Harvest began today, on the most remarkably nice day of the year, with 1.58 tons of Pinot Grigio. We spent much of August testing our crops for ripeness, and today, the Pinot was just right. Sweet, sublime flavors of apple and pear, with a delicacy that will carry over to the wine we make with this grape.
By the way, Pinot Grigio is a sister grape to Pinot Noir and has light reddish brown pigmentation. Careful pressing gives the juice a surprising blondness considering the redness of the skin. The end product is a beautiful white wine with a citrus nose and lean acidity.
On a typical year, we would have harvested the Pinot Grigio about five days ago. Two weeks of cool weather in August slowed down the ripening a bit, but we caught up significantly with warm, dry weather in the latter part of the month. Overall, mild temperatures and modest rainfall have been wonderful for the flavors and aromas of these grapes. The slightly cooler than normal temperatures in July and August allowed grapes to accumulate sugar and maintain acid levels. A very dry August also helped — heavy rainfall late in the season can cause ripened grapes to split open, exposing them to pests and rot.
Not these grapes.
We took extra precautions with the Pinot Grigio this year by covering the 0.7 acres of vines with nets. The birds were loving it too much. Of course, we understand. This is a grape that is absolutely delicious all on its own. In fact we had some of the juice ourselves for lunch.
Temperatures in the vineyard this morning teetered below 14 degrees. The forecast for Napa Valley, where many California wines are grown, was 72 degrees. We’re not complaining. Indiana winters give us amazing opportunities to be creative — both in winemaking, and in dress. The colder it is outside, the more we prepare ourselves for the eight hours of labor ahead. A blistering cold morning keeps us on our toes all day. And for some of us really creative types, it keeps our drinking water in a sock:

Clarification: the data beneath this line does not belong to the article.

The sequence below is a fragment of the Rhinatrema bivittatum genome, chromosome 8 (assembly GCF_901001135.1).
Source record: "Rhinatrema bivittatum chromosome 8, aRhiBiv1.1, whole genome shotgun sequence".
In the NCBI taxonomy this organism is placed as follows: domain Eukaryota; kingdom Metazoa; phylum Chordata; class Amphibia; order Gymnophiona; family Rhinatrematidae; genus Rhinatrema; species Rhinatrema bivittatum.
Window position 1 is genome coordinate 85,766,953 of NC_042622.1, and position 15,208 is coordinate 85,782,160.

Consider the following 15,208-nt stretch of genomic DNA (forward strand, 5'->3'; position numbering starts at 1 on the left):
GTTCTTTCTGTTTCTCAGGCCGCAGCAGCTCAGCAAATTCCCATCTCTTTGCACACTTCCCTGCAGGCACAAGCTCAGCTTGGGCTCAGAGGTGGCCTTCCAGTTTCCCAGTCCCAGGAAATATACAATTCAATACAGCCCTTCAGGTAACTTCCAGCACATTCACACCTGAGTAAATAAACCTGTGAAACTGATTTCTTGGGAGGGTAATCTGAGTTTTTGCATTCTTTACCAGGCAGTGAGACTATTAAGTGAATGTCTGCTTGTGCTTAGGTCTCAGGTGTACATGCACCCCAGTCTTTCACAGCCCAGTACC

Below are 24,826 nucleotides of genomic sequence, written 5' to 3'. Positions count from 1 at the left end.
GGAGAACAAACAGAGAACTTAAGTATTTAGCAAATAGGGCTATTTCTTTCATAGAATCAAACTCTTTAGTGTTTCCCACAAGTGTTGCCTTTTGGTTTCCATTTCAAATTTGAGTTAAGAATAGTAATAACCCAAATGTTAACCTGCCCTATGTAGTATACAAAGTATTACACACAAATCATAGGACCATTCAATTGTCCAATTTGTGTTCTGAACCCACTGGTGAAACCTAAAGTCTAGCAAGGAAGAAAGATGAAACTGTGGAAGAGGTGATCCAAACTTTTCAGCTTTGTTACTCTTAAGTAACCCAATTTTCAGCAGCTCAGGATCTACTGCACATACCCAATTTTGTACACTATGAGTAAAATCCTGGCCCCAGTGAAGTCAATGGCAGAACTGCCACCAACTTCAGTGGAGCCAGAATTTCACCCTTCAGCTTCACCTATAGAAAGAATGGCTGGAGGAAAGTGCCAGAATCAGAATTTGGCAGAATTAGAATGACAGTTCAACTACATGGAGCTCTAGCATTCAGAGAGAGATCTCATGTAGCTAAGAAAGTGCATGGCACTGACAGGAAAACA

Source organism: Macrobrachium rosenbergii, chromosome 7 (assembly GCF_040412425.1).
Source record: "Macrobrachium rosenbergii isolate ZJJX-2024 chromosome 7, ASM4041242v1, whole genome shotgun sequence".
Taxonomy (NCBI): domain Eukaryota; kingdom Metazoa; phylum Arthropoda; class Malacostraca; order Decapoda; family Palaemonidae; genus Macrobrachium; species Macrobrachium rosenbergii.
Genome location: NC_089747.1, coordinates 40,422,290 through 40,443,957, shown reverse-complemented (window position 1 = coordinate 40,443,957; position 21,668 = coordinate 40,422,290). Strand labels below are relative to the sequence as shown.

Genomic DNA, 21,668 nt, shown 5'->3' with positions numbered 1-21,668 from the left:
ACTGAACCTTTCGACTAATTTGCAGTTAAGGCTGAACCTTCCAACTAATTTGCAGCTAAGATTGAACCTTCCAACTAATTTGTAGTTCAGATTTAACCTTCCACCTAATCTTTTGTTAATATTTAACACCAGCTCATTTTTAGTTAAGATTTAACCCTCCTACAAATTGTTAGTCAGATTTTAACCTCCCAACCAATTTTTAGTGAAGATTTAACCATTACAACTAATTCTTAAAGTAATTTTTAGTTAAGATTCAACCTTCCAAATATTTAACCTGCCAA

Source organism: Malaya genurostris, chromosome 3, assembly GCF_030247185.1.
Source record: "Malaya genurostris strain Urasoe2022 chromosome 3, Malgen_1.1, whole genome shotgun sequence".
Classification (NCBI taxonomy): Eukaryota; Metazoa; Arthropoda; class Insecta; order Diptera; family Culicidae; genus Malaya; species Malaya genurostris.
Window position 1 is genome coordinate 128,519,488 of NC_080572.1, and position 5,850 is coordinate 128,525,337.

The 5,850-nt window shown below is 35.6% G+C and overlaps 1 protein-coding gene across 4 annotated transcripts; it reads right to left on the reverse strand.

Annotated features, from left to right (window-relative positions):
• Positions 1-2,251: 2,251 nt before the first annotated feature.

Of course we know about layers. We were born in ’em. Carhartt? Yeah, we exchange Christmas cards every year. We all have overalls. Ross wears the arctic ones he bought out of desperation, and tucks them into his arctic boots that can sustain negative 30 degree temperatures, according to the box. That ought to do it out here.
A typical vineyard worker’s layers are as follows: 4-5 shirts, including thermals, vests and sweats; long johns under pants under overalls; vineyard boots, plus an extra pair of waterproof boots, similar to a mail carrier’s; hand and foot warmers sandwiched between two pairs of gloves and two pairs of socks; a hat; and usually something to cover the face.
One might assume we drink lots of locally grown, estate bottled wine to keep warm. Actually, just tea, mostly. Chai is our fav.
Oh, and we don’t get very good cell reception out here. Or Internet reception. Too cold. In fact, we’ve replaced all our smart phones with smart wool:
Pruning at Creekbend is a winter-long project. With 54 acres to prune and only three of us in the vineyard, plus some assistance from the landscaping crew (including the lovely Sheila, above), we have quite enough to keep us busy until March. We will be working any day that it isn’t raining or blowing snow horizontally. Today, we’re pruning the Catawba field, just under 13 acres of vines.
Why do we prune? Pruning focuses the growth of the vine where we want it, and determines how much fruit a vine will produce. Grape variety, location, soil conditions and climate all play a role in how best to prune a vine.
We have 33,000 vines ranging from 2 to 18 years old. The younger vines require a lot more attention to ensure that the trunks and cordons are the best quality in order for them to last 25 or 30 years. This has been made even more difficult because of the severe freeze event we had last spring which caused a lot of tissue damage.
The older vines are more resilient, and have made it through the last two years of drought, though next year will be the telling year. We do spur pruning on all our vines, normally leaving two or three bud spurs. This regulates next year’s crop, but we still have to adjust some varieties due to their ability to produce very bountiful crops.